This ambitious yarn follows twelve-year old John Greber who, along with his mother Ellie, is the object of abuse at the hands of John’s father whom he names “The Beast.”
One day, “The Beast” abandons John and his mother while at the same time snatching away John’s six-year old sister Marny. John vows to seek revenge, confront his repulsive father, and rescue his sister Marny. As we discover, all of this transpires during a time where John and his mother will be indirectly involved in a Civil War that has far reaching repercussions that may lead to the destruction of the world.Tagging along with John and his mother, Allen cleverly uses his mind-boggling world as a vehicle in understanding what life is all about and the human condition. This is particularly in evidence as we witness John’s challenge of making the transition from childhood to adulthood as he self-examines the big questions in life as well as the nature of good and evil, the meaning of life and the quest to understand himself.
What I found quite striking about Gone Away Into the Land is Allen’s skillful narrative pacing in revealing bit-by-bit the various themes to the reader and permitting him or her to slowly discover it. Another plus is that Allen does not resort to some kind of magic wherein here lies on the fantasy aspect in order to enable John to break out of a thorny situation by manufacturing a super-duper miraculous spell that the reader never even knew about.
With its deftly constructed plot, episodic structure, a lovable hero,interesting secondary characters, and a dash of suspense, Allen’s fascinating debut novel is a haunting tale that jolts along at its own pace. Moreover, Allen’s writing is extremely powerful particularly his imagery and masterful descriptions such as when John meets up with“The Beast.” And when all is said and done, we have a novel that is not only amazingly fitting for our times, but one that is rich and rewarding for anyone, young or old, wishing to ponder over insightful questions pertaining to our existence and journey through life.
I have to admit that I am not always a big fan of fantasy books. Of course I have read and loved “The Lord of the Ring” series but have yet to read a Harry Potter book. I am an enigma that way, lol! I’ll get around to it, it just isn’t always at the top of my list.
I had the pleasure of having Jeffrey agree to do a virtual book tour with me and am I glad I did. I am not sure if I would have read this book otherwise, as my TBR pile is constantly growing and books with fantasy at the forefront don’t always take precedence. Maybe it’s time for me to change that.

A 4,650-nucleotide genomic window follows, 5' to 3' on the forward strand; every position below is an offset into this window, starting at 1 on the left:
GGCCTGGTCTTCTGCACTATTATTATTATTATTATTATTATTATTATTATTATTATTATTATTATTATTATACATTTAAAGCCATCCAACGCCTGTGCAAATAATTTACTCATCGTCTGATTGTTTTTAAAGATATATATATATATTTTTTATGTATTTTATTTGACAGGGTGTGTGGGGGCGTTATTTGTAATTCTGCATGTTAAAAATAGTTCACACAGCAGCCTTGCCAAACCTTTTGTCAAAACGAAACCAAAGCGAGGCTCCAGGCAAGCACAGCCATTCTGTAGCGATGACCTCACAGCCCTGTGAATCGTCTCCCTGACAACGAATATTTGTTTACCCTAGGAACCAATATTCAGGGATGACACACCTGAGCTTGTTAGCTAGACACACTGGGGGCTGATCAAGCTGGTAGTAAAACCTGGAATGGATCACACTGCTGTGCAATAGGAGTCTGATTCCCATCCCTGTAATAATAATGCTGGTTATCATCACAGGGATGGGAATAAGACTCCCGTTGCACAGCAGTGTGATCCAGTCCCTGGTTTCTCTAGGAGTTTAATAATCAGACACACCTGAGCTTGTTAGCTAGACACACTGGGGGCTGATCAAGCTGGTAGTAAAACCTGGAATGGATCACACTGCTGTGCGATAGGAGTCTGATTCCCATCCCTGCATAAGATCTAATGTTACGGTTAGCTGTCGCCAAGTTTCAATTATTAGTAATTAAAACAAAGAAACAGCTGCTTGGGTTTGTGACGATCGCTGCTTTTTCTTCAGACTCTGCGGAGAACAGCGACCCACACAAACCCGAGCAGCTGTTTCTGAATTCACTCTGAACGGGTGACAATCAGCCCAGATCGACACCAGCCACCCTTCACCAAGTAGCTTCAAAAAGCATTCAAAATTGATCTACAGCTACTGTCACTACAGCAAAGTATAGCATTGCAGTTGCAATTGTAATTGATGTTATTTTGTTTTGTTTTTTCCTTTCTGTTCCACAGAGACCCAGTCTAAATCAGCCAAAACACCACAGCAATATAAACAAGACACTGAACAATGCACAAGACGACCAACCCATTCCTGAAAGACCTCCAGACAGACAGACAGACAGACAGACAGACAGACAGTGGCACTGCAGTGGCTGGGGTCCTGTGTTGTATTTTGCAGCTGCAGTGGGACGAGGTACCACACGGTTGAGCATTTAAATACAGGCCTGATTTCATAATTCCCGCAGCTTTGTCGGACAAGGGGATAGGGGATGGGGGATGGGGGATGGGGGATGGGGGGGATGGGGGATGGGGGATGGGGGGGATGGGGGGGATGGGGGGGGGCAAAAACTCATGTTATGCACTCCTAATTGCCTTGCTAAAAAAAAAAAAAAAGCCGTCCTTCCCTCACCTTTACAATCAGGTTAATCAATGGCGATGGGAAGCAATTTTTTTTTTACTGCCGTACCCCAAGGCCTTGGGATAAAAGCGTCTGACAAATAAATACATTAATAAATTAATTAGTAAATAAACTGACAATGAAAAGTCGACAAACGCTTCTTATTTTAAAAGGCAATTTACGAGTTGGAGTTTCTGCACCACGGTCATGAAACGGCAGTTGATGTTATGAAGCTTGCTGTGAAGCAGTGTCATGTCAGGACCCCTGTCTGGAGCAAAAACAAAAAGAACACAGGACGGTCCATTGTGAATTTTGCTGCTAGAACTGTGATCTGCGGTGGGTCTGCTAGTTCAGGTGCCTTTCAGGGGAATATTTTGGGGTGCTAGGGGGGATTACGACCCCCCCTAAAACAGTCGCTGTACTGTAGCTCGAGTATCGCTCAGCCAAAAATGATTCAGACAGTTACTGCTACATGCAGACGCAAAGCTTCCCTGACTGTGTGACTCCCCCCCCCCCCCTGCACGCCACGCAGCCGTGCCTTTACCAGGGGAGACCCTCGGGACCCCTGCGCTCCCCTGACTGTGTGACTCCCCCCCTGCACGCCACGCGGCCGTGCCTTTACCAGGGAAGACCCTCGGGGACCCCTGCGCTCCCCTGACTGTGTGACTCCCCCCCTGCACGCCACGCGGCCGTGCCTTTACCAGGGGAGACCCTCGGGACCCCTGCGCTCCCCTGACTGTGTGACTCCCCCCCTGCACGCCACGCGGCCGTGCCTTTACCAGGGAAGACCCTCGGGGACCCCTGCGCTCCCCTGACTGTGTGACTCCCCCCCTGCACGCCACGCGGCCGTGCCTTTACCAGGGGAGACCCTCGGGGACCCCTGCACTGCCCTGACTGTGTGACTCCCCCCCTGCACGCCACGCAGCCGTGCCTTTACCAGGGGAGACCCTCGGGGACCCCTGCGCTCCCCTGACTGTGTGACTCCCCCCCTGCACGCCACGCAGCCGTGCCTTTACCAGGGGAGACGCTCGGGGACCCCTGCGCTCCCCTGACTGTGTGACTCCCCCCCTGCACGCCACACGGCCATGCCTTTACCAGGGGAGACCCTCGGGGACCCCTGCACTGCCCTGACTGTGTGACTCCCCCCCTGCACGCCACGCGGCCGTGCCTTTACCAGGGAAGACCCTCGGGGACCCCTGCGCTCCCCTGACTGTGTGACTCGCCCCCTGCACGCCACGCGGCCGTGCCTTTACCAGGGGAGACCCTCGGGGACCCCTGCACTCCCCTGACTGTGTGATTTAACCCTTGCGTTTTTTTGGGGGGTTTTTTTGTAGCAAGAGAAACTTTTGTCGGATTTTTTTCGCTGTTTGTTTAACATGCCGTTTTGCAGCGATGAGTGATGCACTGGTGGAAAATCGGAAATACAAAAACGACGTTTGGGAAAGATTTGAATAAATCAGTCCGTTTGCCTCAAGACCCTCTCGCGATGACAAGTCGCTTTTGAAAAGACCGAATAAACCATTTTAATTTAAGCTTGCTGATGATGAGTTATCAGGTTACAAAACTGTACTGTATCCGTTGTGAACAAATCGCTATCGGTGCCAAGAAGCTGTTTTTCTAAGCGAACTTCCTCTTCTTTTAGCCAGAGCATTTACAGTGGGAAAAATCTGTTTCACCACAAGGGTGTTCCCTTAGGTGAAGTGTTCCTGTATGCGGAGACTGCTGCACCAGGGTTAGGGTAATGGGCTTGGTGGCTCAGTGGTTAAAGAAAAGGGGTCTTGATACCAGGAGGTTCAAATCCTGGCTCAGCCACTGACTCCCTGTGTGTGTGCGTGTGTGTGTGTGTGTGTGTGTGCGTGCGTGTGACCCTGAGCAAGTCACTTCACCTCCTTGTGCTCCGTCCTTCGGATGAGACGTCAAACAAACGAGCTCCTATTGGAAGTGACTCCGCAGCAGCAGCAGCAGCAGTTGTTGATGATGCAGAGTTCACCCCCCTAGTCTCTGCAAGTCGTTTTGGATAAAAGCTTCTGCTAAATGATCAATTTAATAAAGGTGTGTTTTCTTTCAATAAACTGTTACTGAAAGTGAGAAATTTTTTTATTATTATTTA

This book is about John, a 12 year old boy living in fear of his father – a man he calls “The Beast”. This is an angry and abusive man who makes the lives of everyone around him miserable whenever he is around. It is part reality and part fantasty and the two meld perfectly. “The Beast” takes John’s sister Marny and John and his mother have to enter The Land to find her and save her from him.
There is so much that happens in this book it is hard to describe it and do it justice. It truly is something to be read and experienced. Great job Jeffrey!
Allen studied art at Bloomsburg University for two years before attending Boston University where he majored in history and minored in set design and fine arts. A one year hiatus, in the form a hitchhiking trip, served only to heighten his restless and inquisitive nature. Allen attributes those early journeys to laying the foundations for his views about politics and religion and the relationship they share with historical perspective.
Later, he traveled through Europe and Mexico where his compulsive curiosity with historical myth and legend intensified, especially for the interpretations that obscure the truths underlying foreign and American cultures. Allen was fascinated by the way events are twisted and misconstrued within historical writings because of religious beliefs or political power brokering. Those years of learning, searching, and questioning have contributed greatly to the philosophical depth of his writing. Allen continues to this day to study, research, and philosophize about the positive and negative effects on our culture due to an over abundance of historical and religious misconceptions.
Jeffrey Allen graduated from Millersville State University in architectural design and taught for two years while also working toward his Masters degree at Temple University in Philadelphia. After a brief teaching career, he created his own architectural woodworking firm in 1980.
By 1982, Allen was owner and president of Artistic Furnishings Incorporated, a design house and manufacturer of custom architectural millwork. The company employed designers, artisans and support staff. His work can be seen throughout eastern Pennsylvania, New York and New Jersey in private residences and businesses. Today, Allen resides in Bethlehem, Pennsylvania where he still works in the field of interior space planning, although most of his time is devoted to writing.